A number of models emerging from neuroscience can be applied to learning design and delivery.
In The neuroscience of joyful education, Willis highlights the importance of learning being a stress-free and enjoyable experience for effective outcomes. She uses the acronym RAD, which relates to specific brain areas and functions, to encourage learning professionals to integrate neuroscience into their practice.
- R (Reticular activating system [RAS]): All information enters the brain through sensory inputs but only a fraction makes it through the unconscious RAS filter. Effective learning content should therefore be non-threatening, novel and engaging.
- A (Amygdala): The part of the brain's limbic system which acts as a filter to send information to the reactive or reflective areas of the brain. Learning requires reflection, which is supported by stress-free environments in which positive past experiences and strengths are highlighted. Stressful environments should be avoided, which lead to a fight, flight or freeze response.
- D (Dopamine): This chemical neurotransmitter, linked to our sense of pleasure, is released during pleasurable experiences. Effective learning is supported by creating positive associations with existing knowledge and past success, and through engaging and creative activities.
Dr Itiel Dror provides further insights about minimising cognitive overload.
Rock based the SCARF model on human behaviour, focusing on how the brain responds to threat and reward. These five factors - Status, Certainty, Autonomy, Relatedness and Fairness - have a strong bearing on how we engage in social, interactive and collaborative settings. The model proposes that learning increases as threats are minimised and rewards maximised. Learners display increased engagement when they perceive reward, and less when they sense threat.
- S (Status): Learning that’s perceived to enhance status (leading to a promotion, for example), will be motivational.
- C (Certainty): If we lack certainty about a situation our impulse may be to disengage, whereas clear steps and a sense of order can increase learning transfer.
- A (Autonomy): A degree of autonomy in learning is a key factor in reducing stress, as it means we have some influence over what is taking place. There’s a contrary impact if we are denied autonomy; effective learning involves some choice and control.
- R (Relatedness): If we feel trust, empathy and social connection during learning, oxytocin is released in the brain, which increases engagement.
- F (Fairness): A sense of unfairness stirs hostility and threat, but learning which is perceived as fair and justified is motivational.
AGES (Attention, Generation, Emotion and Spacing), promoted by Davachi et al, is a model to support effective learning, which we explore in the infographic below. It draws on established psychological principles and proposes that learning is more effective when these four factors are considered in the learning design and delivery:
- A (Attention): We need to ensure minimal distractions and avoid cognitive overload; undivided attention is essential for effective learning. Novelty and varied techniques and approaches enhance attention.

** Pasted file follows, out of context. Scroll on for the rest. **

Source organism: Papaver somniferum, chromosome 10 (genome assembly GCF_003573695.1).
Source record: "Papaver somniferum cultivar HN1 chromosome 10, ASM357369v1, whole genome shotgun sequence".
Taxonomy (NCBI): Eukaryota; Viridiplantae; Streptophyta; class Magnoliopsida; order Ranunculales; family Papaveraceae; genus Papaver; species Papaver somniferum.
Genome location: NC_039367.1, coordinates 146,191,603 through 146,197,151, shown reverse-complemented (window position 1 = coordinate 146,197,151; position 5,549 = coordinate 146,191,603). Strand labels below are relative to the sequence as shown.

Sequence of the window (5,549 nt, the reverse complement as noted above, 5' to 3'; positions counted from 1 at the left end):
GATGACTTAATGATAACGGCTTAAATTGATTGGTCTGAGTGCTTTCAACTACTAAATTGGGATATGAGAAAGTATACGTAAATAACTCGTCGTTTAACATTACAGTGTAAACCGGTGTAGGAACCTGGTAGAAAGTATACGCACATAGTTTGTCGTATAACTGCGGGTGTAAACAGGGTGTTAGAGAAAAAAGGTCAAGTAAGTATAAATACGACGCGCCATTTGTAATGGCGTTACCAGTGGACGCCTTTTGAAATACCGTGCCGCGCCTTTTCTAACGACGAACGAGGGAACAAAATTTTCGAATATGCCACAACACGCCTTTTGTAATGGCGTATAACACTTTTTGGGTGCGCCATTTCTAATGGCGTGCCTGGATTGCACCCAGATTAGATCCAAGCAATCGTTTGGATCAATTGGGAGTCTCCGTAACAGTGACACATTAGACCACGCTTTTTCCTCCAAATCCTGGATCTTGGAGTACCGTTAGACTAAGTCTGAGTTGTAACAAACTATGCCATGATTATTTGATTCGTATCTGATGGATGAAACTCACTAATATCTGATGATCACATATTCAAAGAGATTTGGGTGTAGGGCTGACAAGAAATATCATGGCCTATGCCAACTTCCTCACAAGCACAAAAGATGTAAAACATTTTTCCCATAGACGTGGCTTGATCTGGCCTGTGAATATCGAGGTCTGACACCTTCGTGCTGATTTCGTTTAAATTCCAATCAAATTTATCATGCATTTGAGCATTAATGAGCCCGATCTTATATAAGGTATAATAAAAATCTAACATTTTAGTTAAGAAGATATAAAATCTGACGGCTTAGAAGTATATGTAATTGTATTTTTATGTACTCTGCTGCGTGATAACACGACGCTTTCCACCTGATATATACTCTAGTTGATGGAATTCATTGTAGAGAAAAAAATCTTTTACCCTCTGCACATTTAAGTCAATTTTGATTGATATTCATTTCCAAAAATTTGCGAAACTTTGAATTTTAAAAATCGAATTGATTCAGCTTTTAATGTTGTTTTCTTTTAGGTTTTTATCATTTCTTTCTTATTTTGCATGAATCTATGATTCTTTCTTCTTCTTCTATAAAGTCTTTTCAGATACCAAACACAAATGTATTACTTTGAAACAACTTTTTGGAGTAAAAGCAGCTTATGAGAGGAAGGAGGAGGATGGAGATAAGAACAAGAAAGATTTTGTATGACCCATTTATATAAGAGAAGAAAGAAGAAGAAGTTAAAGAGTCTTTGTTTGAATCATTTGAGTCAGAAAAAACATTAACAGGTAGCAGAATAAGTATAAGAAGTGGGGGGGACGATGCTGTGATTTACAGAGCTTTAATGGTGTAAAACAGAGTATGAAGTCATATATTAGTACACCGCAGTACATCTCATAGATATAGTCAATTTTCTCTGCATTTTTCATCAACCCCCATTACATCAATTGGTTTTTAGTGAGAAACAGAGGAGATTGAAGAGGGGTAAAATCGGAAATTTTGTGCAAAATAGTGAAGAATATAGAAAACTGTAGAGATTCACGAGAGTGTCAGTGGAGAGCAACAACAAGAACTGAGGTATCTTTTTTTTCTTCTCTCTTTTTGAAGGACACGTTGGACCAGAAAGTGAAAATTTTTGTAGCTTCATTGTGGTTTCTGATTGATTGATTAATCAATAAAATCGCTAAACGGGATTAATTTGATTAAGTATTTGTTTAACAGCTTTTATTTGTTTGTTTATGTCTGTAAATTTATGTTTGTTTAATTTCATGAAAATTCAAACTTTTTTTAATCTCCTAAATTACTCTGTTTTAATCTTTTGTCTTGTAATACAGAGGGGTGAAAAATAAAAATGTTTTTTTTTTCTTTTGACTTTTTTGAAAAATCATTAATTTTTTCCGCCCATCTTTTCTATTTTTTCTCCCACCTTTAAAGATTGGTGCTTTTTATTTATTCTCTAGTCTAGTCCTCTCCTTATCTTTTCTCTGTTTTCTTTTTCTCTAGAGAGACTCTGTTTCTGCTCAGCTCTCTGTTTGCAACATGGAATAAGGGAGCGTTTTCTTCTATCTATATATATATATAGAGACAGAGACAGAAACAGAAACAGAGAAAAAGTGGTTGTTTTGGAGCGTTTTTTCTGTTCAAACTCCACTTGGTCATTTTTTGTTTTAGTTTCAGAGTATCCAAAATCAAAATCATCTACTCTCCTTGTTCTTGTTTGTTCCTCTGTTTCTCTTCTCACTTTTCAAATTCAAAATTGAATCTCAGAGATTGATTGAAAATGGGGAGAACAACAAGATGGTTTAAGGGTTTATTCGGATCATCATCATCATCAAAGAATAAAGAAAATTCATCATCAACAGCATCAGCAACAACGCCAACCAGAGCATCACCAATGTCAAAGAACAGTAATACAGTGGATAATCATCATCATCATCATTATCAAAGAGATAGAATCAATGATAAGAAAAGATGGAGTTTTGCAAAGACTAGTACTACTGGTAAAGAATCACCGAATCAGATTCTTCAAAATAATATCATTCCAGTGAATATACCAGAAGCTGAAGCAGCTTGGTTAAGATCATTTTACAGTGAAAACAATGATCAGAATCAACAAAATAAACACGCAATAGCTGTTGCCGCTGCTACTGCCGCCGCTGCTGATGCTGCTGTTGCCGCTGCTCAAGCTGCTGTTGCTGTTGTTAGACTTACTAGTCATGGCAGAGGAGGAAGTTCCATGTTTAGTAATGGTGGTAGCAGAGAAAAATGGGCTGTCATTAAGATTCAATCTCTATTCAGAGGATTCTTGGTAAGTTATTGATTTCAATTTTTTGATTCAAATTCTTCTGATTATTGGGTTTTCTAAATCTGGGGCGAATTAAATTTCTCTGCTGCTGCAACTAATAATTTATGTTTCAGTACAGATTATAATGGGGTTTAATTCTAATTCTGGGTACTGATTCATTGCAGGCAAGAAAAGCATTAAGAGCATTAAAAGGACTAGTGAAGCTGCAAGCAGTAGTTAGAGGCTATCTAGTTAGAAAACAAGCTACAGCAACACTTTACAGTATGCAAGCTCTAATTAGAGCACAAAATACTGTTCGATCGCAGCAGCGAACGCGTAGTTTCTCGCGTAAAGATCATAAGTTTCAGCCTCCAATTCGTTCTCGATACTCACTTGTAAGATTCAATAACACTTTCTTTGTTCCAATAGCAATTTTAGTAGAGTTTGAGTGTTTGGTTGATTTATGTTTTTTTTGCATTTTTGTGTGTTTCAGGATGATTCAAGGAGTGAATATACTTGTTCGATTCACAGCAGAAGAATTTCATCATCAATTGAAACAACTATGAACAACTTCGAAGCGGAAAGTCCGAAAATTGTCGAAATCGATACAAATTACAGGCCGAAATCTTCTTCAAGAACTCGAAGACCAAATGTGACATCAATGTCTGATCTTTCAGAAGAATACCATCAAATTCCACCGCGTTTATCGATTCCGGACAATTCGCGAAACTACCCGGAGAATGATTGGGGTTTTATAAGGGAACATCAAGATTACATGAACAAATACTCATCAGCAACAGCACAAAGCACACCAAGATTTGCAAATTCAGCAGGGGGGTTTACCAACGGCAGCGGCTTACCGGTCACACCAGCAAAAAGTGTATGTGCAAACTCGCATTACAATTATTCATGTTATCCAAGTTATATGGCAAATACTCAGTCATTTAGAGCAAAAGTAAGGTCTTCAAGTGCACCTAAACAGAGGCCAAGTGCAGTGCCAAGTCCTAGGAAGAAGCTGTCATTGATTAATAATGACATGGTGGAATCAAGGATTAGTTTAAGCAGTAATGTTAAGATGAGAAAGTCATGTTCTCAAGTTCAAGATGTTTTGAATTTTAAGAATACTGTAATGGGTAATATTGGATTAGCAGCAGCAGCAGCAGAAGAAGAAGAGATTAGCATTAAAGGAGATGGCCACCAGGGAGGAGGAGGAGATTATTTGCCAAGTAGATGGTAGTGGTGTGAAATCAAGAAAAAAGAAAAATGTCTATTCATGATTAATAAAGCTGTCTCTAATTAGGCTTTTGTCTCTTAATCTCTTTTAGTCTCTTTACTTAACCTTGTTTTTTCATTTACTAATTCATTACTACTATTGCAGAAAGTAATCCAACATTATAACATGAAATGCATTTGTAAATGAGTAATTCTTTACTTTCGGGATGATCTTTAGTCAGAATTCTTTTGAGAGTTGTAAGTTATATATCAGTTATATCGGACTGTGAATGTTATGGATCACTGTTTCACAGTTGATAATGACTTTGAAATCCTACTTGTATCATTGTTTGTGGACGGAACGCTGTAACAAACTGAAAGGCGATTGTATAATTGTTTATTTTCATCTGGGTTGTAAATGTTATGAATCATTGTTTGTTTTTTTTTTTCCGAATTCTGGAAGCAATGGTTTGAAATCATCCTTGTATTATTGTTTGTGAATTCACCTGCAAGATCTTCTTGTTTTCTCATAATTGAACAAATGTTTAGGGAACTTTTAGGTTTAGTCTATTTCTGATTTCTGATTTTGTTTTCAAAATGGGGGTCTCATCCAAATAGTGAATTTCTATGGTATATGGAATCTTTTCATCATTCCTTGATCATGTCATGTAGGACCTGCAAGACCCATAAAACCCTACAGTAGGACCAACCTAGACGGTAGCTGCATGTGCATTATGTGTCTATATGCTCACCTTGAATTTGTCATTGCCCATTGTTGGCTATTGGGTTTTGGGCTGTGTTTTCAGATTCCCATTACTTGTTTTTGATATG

- G (Generation): We maximise the likelihood of positive engagement and formation of long-term memories when learning has personal meaning and significance. L&D practitioners should relate learning to existing knowledge and support personal, meaningful associations and applications.
- E (Emotion): This is a key factor in fostering attention and enhancing memory function. Generating positive emotional experiences and social activities is key to effective learning transfer. Conversely, if learners have a negative emotion associated with learning, such as a fear of failure, they are less likely to engage.
- S (Spacing): It’s better to distribute learning in discrete blocks delivered over short time periods than cram lots of content into a prolonged session. ‘Chunked’ learning results in more effective transfer and aids long-term memory.
The infographic below explores the AGES model in more detail.
Neuroplasticity in learning
The concept of neuroplasticity, which is emerging from neuroscience research, suggests that the brain has plasticity and is able to keep developing and changing. There are many examples that show how areas of the brain increase their capacity for processing when regular activity stimulating that function occurs.
This is a direct challenge to the belief that learners can become permanently entrenched in certain thought processes and skills; it defies the thinking that ‘you cannot teach an old dog new tricks’.
One of the most quoted studies highlighting the potential and impact of neuroplasticity involved London taxi drivers, whose intense learning of London routes (‘the knowledge’) caused measurable development in their brains which changed their brain structure. Our podcast on behavioural science provides insights on this study, and how behavioural science can be applied in today’s businesses.
For learning practitioners, the concept of neuroplasticity provides an empowering message that learning and progression can take place for those who are willing to engage and work at it, regardless of age, background or culture.